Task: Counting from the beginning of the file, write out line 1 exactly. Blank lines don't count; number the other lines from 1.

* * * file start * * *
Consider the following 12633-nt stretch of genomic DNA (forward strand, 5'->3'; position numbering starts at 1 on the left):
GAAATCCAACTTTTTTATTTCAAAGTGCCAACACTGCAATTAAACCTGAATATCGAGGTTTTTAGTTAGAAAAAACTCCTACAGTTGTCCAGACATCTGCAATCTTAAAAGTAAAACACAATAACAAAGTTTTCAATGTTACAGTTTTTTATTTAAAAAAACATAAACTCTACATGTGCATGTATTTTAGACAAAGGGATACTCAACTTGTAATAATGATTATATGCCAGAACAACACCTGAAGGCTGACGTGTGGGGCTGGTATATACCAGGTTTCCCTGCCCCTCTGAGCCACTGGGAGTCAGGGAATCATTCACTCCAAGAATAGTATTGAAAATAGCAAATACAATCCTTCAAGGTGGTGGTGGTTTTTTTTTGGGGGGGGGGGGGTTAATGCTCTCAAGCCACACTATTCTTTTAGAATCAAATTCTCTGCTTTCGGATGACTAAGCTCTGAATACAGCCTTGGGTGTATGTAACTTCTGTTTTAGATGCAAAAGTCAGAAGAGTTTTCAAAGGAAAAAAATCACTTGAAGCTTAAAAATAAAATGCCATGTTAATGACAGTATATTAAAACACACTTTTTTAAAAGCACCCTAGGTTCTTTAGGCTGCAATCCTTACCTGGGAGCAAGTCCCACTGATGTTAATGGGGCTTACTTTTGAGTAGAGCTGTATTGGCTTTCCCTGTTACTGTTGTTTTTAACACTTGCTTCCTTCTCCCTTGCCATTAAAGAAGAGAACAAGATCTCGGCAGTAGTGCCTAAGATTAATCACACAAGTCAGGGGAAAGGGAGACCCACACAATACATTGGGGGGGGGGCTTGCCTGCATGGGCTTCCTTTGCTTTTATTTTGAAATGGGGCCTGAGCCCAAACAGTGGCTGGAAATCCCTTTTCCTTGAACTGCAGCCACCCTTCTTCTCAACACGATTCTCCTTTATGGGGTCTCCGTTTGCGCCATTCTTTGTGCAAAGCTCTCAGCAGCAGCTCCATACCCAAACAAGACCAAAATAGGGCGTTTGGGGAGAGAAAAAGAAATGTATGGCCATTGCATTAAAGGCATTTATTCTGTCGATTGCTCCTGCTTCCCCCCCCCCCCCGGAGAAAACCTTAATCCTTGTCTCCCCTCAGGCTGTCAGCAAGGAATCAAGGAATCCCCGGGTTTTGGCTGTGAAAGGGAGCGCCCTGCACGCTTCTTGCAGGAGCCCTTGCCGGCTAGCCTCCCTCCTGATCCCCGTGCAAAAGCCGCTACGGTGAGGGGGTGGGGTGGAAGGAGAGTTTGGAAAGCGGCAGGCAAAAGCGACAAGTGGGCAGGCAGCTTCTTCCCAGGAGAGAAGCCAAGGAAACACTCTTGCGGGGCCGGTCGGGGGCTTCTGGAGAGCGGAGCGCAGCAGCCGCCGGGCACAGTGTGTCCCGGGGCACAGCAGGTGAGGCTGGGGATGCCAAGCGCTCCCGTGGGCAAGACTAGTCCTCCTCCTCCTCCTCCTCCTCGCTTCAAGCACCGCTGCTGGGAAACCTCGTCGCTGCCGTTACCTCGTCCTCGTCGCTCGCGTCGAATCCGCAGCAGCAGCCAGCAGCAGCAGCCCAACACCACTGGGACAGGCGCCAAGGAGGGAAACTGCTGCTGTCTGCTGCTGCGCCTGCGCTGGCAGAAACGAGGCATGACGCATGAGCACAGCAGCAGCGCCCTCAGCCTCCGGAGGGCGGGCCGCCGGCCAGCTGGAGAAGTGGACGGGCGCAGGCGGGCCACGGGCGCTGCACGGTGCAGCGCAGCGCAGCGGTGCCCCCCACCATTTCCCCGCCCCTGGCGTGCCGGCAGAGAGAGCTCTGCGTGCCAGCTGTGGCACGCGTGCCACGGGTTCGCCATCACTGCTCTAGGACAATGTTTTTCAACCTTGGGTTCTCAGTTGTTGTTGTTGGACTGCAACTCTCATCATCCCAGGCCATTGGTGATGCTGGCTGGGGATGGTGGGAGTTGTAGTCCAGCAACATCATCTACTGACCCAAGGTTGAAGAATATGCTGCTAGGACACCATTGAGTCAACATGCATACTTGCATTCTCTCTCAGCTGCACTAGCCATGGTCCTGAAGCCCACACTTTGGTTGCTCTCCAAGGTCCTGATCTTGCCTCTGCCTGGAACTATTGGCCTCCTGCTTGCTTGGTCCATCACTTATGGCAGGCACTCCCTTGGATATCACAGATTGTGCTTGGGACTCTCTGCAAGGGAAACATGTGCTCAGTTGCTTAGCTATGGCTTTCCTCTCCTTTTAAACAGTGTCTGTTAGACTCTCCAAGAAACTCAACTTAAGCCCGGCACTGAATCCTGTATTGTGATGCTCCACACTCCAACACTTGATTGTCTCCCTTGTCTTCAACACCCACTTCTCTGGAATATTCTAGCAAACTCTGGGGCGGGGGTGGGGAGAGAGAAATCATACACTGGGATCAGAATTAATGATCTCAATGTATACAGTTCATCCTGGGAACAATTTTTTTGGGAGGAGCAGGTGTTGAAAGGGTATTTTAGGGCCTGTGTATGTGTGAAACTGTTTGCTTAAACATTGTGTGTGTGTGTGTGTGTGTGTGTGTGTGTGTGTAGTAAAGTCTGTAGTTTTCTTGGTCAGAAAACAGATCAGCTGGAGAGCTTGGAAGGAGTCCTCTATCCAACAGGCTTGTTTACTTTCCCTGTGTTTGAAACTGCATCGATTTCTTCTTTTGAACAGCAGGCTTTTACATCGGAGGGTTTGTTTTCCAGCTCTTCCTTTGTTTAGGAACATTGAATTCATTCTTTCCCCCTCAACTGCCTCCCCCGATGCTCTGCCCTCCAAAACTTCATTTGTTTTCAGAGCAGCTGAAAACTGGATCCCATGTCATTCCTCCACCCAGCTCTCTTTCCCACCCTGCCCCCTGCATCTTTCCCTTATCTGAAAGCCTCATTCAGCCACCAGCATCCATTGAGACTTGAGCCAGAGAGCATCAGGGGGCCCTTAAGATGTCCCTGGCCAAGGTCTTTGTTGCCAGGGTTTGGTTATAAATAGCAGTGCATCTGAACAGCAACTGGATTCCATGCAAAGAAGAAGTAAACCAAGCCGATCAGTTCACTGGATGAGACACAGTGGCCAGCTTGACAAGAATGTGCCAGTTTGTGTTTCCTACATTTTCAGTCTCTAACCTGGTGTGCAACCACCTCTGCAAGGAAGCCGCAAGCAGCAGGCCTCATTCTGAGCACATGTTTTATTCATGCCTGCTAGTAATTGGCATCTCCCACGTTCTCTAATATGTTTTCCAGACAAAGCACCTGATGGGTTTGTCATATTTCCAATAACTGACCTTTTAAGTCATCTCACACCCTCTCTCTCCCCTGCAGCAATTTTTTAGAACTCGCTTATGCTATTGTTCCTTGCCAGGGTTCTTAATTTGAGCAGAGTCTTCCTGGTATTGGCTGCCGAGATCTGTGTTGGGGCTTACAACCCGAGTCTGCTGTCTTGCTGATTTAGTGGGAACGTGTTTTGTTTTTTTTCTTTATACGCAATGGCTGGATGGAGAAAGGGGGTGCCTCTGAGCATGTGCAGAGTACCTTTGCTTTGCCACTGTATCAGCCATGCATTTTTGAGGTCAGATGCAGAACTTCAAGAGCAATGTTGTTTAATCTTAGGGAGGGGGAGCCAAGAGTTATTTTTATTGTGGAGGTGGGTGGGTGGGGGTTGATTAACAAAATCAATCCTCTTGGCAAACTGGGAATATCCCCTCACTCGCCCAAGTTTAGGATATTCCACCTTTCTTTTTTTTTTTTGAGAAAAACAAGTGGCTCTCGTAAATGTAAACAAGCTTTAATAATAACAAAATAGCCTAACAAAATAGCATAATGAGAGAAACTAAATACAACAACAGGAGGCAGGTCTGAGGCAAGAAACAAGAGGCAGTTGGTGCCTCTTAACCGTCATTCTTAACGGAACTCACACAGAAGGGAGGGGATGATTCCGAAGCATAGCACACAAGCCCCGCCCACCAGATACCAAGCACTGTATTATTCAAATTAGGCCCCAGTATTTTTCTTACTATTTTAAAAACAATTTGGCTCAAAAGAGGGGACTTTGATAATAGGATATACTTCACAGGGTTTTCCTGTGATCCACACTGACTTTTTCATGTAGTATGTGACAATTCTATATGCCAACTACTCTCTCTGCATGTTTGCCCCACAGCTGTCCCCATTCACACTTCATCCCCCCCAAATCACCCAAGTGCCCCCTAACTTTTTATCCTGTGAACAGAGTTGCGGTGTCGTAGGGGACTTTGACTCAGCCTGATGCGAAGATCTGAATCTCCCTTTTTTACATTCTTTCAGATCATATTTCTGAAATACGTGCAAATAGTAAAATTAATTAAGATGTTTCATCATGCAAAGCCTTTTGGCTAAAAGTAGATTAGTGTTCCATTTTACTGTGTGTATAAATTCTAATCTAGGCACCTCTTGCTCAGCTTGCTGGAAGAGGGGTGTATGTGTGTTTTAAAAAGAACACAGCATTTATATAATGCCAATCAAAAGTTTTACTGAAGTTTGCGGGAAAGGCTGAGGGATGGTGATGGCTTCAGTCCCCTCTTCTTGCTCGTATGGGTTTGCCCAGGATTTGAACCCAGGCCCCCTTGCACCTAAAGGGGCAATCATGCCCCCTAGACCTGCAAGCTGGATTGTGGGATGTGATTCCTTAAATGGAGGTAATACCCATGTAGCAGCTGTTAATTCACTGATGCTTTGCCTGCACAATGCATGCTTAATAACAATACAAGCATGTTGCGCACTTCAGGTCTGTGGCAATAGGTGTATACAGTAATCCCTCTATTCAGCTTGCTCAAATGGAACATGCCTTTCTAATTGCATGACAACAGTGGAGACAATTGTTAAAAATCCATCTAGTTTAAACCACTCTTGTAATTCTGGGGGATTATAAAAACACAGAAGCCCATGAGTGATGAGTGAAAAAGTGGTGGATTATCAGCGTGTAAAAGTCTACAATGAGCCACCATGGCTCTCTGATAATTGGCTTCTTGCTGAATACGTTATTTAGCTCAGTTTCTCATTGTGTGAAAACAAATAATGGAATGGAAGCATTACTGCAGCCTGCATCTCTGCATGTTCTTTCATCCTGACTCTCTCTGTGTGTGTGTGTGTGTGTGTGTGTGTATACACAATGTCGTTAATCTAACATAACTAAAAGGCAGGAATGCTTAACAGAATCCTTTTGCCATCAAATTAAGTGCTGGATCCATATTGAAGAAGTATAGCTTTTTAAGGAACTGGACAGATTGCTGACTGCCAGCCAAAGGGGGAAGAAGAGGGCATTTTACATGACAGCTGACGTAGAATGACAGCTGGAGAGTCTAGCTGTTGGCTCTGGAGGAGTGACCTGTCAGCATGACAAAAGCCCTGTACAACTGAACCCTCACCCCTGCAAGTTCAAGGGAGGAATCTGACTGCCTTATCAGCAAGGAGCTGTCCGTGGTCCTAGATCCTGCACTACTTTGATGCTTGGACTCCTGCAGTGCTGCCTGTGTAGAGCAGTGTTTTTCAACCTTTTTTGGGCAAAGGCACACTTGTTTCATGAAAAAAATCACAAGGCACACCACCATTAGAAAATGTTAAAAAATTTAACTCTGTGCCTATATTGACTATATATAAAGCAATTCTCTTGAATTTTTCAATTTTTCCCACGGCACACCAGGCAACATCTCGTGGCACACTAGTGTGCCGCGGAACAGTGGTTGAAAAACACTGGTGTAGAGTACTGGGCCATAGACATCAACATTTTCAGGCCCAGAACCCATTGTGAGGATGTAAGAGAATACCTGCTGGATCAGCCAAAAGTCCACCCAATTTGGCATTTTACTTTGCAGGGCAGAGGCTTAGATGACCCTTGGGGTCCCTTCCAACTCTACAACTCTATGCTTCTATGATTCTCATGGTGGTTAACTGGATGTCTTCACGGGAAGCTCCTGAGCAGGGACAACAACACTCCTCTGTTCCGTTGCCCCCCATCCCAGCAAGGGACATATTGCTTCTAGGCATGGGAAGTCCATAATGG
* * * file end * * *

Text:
Consider the following 12633-nt stretch of genomic DNA (forward strand, 5'->3'; position numbering starts at 1 on the left):